Israeli and Palestinian commanders were trying to iron out the last disputes over the handover of a second West Bank town to Palestinian security control, but the disagreements over security issues signaled trouble ahead for peace efforts. Israeli officials doubted whether the town of Tulkarem would revert to Palestinian control yesterday, as originally planned, after a meeting of security commanders on Sunday evening broke up in disagreement.
■ United Nations
Security Council may grow
There is broad international support for widening membership of the UN Security Council and giving the organization more power, according to a BBC World Service poll published yesterday. The poll surveyed 23,518 people in 23 countries, and found a majority of people in 22 countries support an expansion of the UN Security Council to include new permanent members. Germany and Japan were the most popular choices for new member countries, with 56 percent of all respondents supporting the inclusion of Germany and 54 percent in favor of including Japan.
New parliament sworn in
With a new parliament sworn into office, the country's founding father Sam Nujoma was set to hand over power to his designated successor yesterday after a 23-year independence war and three terms as president. Before a packed public gallery on Sunday, 72 lawmakers came forward and pledged to be faithful to Namibia, its Constitution and its people. Former Prime Minister Theo Ben Gurirab was elected speaker of parliament, and said he would focus on democracy and fighting poverty. Nujoma's South West Africa People's Organization won 55 of Parliament's 72 seats in legislative and presidential elections in November.
Cocaine sales reach US$7bn
Drug smugglers buy cocaine worth an estimated US$7 billion per year from Peru, which is half of the national budget, Peru's anti-drug agency Devida said on Sunday in the capital Lima. The area of cultivation is more than 60,000 hectares, with 90 percent of the harvest going to the illegal production of cocaine, according to Devida director Jorge Valencia. The production capacity of Peru corresponds to approximately 25 percent of the world consumption, Valencia said. Most cocaine worldwide originates from neighboring Colombia.
■ United States
Schiavo action postponed
The US Congress on Sunday put off action on legislation aimed at prolonging the life of brain-damaged Terri Schiavo in the face of objections to the latest move in the emotionally charged case pitting Christian conservatives against right-to-die activists. US House of Representatives Speaker Dennis Hastert, an Illinois Republican, convened the House in a rare Sunday session, but immediately recessed it to prevent some Democrats from voicing their opposition. Majority Leader Bill Frist of Tennessee said the Senate was prepared to pass the measure after the House acted, expected early yesterday morning.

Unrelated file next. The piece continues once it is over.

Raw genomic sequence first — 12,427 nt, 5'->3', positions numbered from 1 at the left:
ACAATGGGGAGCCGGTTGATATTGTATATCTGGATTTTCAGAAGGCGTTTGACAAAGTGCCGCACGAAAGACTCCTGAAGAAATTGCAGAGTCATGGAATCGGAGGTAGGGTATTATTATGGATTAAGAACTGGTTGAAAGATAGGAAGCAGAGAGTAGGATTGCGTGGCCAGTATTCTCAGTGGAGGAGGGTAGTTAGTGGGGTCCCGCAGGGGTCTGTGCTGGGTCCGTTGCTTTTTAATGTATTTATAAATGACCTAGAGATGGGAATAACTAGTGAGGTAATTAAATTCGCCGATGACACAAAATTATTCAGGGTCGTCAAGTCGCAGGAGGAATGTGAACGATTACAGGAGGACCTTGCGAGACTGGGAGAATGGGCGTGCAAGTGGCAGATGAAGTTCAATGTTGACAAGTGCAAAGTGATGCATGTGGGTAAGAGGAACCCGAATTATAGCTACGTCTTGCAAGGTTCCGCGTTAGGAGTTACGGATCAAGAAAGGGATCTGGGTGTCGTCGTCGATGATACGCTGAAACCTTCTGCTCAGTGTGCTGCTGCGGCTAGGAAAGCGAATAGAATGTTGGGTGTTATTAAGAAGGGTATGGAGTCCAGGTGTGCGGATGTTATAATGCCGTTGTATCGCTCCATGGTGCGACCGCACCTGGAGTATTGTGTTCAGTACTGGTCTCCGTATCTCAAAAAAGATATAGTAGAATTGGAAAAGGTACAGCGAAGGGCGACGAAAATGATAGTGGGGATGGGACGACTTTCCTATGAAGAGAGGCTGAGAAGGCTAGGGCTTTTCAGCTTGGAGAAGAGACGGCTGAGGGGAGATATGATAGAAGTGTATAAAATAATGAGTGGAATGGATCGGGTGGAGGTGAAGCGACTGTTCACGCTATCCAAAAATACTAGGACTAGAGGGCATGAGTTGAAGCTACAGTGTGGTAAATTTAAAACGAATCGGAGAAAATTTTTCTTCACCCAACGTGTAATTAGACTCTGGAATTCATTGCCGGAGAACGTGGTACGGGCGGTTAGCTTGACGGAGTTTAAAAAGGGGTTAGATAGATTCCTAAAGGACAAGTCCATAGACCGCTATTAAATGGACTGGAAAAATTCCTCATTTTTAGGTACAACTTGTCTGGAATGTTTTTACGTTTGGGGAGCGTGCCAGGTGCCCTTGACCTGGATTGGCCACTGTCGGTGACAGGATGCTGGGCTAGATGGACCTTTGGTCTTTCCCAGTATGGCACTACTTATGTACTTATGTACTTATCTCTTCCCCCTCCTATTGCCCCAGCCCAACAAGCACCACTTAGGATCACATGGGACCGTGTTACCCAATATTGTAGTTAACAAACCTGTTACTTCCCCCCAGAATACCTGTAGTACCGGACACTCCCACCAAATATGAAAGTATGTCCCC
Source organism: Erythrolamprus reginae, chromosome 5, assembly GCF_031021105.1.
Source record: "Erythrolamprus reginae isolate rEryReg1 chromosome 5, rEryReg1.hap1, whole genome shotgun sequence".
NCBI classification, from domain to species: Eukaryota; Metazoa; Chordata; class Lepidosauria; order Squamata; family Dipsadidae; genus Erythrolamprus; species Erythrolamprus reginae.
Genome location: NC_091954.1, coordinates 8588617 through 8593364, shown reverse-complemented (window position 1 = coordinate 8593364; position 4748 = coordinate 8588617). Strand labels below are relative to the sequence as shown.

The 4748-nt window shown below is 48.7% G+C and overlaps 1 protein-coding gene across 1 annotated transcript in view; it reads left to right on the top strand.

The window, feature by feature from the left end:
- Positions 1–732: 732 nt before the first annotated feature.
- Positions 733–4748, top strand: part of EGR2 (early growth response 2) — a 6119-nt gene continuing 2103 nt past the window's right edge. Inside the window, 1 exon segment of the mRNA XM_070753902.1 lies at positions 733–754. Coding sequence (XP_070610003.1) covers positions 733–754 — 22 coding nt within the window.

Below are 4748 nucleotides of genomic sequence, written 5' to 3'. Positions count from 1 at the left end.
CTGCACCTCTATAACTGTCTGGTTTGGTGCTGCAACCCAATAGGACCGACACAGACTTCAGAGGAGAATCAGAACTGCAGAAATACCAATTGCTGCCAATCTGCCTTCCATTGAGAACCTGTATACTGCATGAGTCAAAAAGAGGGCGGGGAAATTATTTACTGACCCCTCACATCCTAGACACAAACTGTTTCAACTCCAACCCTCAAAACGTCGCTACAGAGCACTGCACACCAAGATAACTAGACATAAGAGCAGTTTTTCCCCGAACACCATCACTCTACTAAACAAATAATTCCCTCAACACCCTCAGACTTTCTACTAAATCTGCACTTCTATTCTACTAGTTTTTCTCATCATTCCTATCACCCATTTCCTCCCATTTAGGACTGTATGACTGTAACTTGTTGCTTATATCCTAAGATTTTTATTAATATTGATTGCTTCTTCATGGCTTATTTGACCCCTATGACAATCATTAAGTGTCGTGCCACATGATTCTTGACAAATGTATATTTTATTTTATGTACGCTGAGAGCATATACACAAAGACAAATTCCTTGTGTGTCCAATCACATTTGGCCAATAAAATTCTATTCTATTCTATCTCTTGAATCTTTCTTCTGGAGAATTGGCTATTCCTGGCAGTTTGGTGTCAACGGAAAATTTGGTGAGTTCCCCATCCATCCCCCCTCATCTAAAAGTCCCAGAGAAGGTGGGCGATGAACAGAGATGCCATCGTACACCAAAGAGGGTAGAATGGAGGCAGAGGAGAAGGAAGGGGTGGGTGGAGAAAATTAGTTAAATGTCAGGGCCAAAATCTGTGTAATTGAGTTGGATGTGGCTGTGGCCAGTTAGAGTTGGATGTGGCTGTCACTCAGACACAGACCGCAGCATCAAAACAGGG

Five die as bridge collapses
Five people were killed and nine more remain missing in the collapse of a bridge in the Mexican state of Tabasco, a spokeswoman at Mexico's Ministry for Public Safety said late Sunday. The mishap over the River Amatlan in the city of Tacotalpa left another 37 people injured. The bridge was described as a wooden construction held up by steel cables. The structure was designed to hold the weight of 25 people but was carrying about 70 people when it collapsed, sending the crowd falling 15m into the river, the government spokeswoman said.
Guns-for-drugs deal foiled
Honduras said on Sunday that it had discovered an arms-and-drug trafficking operation linking Colombian rebels and arms traffickers in Honduras and Nicaragua. Honduran Security Minister Oscar Alvarez said arms traffickers in Honduras were shipping mostly AK-47 assault rifles to Colombia's largest rebel group, the Revolutionary Armed Forces of Colombia, or FARC, in exchange for drugs. "The drugs were presumably then destined for the United States, although some of it stayed here," said ministry spokesman Leonel Sauceda. Three Hondurans involved in the scheme have been identified, with two in custody and the third managing the operation from within his prison cell.
■ United States
Automaker DeLorean dies
John DeLorean, an innovative automaker who left a promising career in Detroit to develop the short-lived gull-winged sports cars featured as a souped-up time travel machine in the Back to the Future movies, has died. He was 80. DeLorean died Saturday at Overlook Hospital in Summit, New Jersey, of complications from a recent stroke, said Paul Connell, an owner of A.J. Desmond & Sons Funeral Directors in Royal Oak, Michigan, which was handling arrangements. DeLorean was among just a handful of US entrepreneurs who dared start a car company in the last 75 years. Nearly all faded away, but his crashed spectacularly amid drug charges.